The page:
Hi! I am a third year Ph.D. student in Trishul group at the University of Texas at Austin, working with Prof. Swarat Chaudhuri. I work in the area of programming languages, formal methods and quantum computing. I am currently working on the problem of efficiently simulating quantum circuits.
Prior to pursuing Ph.D., I worked at Google India (2020-21) where I worked in the Google Ads team and Microsoft India (2019-2020) where I worked in Azure Compute team.
I graduated from Indian Institute of Technology Madras in 2019 with a Dual Degree (Bachelor’s and Master’s) in Computer Science. I was advised by Prof. V Krishna Nandivada. My final year thesis work was on Graph Coloring using GPUs.
Symbolic Quantum Simulation with Quasimodo
The simulation of quantum circuits on classical computers is an important problem in quantum computing. Such simulation requires representations of distributions over very large sets of basis vectors, and recent work has used symbolic data-structures such as Binary Decision Diagrams (BDDs) for this purpose. In this tool paper, we present Quasimodo, an extensible, open-source Python library for symbolic simulation of quantum circuits. Quasimodo is specifically designed for easy extensibility to other backends. Quasimodo allows simulations of quantum circuits, checking properties of the outputs of quantum circuits, and debugging quantum circuits. It also allows the user to choose from among several symbolic data-structures – both unweighted and weighted BDDs, and a recent structure called Context-Free-Language Ordered Binary Decision Diagrams (CFLOBDDs) – and can be easily extended to support other symbolic data-structures.
Weighted Context-Free-Language Ordered Binary Decision Diagrams
Over the years, many variants of Binary Decision Diagrams (BDDs) have been developed to address the deficiencies of vanilla BDDs. A recent innovation is the Context-Free-Language Ordered BDD (CFLOBDD), a hierarchically structured decision diagram, akin to BDDs enhanced with a procedure-call mechanism, which allows substructures to be shared in ways not possible with BDDs. For some functions, CFLOBDDs are exponentially more succinct than BDDs. Unfortunately, the multi-terminal extension of CFLOBDDs, like multi-terminal BDDs, cannot efficiently represent functions of type B^n -> D, when the function’s range has many different values. This paper addresses this limitation through a new data structure called Weighted CFLOBDDs (WCFLOBDDs). WCFLOBDDs extend CFLOBDDs using insights from the design of Weighted BDDs (WBDDs) – BDD-like structures with weights on edges. We show that WCFLOBDDs can be exponentially more succinct than both WBDDs and CFLOBDDs.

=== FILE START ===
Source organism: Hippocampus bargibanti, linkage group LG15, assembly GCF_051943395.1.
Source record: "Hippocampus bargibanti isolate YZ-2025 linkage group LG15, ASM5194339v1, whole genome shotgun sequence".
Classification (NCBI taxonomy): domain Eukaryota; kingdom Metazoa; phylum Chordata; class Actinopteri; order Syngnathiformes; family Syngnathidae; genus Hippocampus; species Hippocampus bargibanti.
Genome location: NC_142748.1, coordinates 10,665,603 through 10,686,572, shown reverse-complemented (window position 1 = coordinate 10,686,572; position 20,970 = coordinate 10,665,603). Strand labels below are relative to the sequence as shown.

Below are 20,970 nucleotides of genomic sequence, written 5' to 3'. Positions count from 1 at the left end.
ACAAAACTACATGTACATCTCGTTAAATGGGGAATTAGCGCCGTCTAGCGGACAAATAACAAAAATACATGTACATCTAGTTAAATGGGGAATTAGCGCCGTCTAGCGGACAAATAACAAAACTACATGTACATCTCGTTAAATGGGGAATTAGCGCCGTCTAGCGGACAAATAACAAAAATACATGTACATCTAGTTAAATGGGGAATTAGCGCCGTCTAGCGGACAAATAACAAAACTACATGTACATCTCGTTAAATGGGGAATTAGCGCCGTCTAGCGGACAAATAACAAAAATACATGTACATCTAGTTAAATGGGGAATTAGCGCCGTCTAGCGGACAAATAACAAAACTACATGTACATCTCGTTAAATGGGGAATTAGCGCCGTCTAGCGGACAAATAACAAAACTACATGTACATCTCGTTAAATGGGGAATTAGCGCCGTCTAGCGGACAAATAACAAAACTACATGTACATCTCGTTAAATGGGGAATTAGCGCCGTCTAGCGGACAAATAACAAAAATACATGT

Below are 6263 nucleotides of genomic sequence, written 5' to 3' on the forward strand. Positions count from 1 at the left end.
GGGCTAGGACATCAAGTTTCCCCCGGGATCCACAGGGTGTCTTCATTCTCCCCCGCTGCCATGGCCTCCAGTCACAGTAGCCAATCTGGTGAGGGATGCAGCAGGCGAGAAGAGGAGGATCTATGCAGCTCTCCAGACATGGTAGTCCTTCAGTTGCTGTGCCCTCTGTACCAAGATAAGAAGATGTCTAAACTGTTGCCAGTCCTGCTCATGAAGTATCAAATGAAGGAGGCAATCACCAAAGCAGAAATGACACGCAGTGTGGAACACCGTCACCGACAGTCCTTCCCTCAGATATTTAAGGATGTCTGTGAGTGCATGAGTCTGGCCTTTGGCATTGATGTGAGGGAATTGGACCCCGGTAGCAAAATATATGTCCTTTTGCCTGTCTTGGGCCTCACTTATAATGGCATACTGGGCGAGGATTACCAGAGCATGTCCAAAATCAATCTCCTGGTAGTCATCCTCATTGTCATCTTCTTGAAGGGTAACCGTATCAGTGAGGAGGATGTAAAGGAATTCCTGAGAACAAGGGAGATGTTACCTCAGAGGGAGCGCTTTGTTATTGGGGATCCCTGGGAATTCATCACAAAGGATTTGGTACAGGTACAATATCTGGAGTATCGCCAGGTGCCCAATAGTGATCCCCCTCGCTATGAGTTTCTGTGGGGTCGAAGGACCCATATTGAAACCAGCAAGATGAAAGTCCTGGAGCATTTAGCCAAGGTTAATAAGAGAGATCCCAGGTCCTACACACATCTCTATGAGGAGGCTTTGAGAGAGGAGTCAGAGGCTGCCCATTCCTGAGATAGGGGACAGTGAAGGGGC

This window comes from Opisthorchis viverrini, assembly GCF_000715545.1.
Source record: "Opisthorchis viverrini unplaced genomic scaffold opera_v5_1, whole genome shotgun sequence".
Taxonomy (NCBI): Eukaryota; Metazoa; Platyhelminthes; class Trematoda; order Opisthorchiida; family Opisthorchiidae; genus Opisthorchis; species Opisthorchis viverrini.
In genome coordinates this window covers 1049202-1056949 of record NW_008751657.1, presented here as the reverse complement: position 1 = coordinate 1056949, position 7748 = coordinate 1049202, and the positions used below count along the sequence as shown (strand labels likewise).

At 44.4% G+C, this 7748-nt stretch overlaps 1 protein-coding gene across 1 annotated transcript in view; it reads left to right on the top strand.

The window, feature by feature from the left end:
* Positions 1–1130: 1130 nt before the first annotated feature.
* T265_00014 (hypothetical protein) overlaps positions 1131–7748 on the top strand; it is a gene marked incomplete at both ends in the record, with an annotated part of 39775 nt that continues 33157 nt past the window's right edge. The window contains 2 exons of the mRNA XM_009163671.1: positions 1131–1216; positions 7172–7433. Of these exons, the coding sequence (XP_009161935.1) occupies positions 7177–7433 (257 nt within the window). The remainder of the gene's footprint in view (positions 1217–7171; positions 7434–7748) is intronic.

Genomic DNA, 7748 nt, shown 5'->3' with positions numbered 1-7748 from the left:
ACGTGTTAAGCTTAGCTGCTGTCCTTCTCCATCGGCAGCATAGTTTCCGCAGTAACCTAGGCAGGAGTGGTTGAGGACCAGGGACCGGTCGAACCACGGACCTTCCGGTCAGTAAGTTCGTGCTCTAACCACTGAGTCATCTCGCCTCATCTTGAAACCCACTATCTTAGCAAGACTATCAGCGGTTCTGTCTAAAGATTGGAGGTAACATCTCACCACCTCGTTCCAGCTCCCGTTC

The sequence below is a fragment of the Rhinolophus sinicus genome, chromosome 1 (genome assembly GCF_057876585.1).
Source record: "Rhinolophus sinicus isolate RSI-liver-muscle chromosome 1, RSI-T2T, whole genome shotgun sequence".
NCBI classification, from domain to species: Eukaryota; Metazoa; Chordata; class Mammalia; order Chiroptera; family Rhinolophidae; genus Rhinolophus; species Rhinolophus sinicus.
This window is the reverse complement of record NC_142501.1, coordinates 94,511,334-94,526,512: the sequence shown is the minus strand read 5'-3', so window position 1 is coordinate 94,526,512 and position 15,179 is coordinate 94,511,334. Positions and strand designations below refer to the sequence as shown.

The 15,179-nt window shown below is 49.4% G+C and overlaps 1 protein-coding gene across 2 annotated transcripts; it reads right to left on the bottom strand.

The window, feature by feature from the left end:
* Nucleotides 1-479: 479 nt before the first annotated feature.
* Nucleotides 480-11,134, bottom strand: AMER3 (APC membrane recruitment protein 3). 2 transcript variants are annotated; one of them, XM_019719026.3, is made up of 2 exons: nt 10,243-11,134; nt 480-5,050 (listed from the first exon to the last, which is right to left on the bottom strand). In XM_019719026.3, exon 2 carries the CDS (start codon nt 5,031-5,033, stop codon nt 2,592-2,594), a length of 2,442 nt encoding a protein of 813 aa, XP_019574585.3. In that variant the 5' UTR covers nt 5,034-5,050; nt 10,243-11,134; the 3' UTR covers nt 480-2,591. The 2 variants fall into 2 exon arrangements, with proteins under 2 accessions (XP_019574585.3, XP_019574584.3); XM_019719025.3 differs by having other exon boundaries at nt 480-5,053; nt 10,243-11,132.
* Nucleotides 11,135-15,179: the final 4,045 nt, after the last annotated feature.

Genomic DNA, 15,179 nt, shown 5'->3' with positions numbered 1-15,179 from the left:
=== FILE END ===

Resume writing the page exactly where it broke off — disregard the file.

Context-Free-Language Ordered Binary Decision Diagrams
This paper presents a new compressed representation of Boolean functions, called CFLOBDDs (for Context-Free-Language Ordered Binary Decision Diagrams). They are essentially a plug-compatible alternative to BDDs (Binary Decision Diagrams), and hence useful for representing certain classes of functions, matrices, graphs, relations, etc. in a highly compressed fashion. CFLOBDDs share many of the good properties of BDDs, but–in the best case–the CFLOBDD for a Boolean function can be exponentially smaller than any BDD for that function. Compared with the size of the decision tree for a function, a CFLOBDD–again, in the best case–can give a double-exponential reduction in size. They have the potential to permit applications to (i) execute much faster, and (ii) handle much larger problem instances than has been possible heretofore. CFLOBDDs are a new kind of decision diagram that go beyond BDDs (and their many relatives). The key insight is a new way to reuse sub-decision-diagrams: components of CFLOBDDs are structured hierarchically, so that sub-decision-diagrams can be treated as standalone ‘‘procedures’’ and reused. We applied CFLOBDDs to the problem of simulating quantum circuits, and found that for several standard problems the improvement in scalability–compared to simulation using BDDs–is quite dramatic. In particular, the number of qubits that could be handled using CFLOBDDs was larger, compared to BDDs, by a factor of 128x for GHZ; 1,024x for BV; 8,192x for DJ; and 128x for Grover’s algorithm. (With a 15-minute timeout, the number of qubits that CFLOBDDs can handle are 65,536 for GHZ, 524,288 for BV; 4,194,304 for DJ; and 4,096 for Grover’s Algorithm.)
Graph Coloring using GPUs
Euro-Par 2019 19
Graph coloring is a widely studied problem that is used in a variety of applications, such as task scheduling, register allocation, eigenvalue computations, social network analysis, and so on. Many of the modern day applications deal with large graphs (with millions of vertices and edges) and researchers have exploited the parallelism provided by multi-core systems to efficiently color such large graphs. GPUs provide a promising parallel infrastructure to run large applications. In this paper, we present new schemes to efficiently color large graphs on GPUs.
We extend the algorithm of Rokos et al. to efficiently color graphs using GPUs. Their approach has to continually resolve conflicts for color assignment. We present a data driven variation of their algorithm and use an improved scheme for conflict resolution. We also propose two optimizations for our algorithm to reduce both the execution time and memory requirements. We have evaluated our scheme (called SIRG) against the NVIDIA cuSPARSE library and the work of Chen et al., and show that SIRG runs significantly faster: geomean 3.42× and 1.76×, respectively. We have also compared SIRG against the scheme of Rokos et al. for CPUs and show that SIRG performs faster on most input graphs: geomean 10.37×.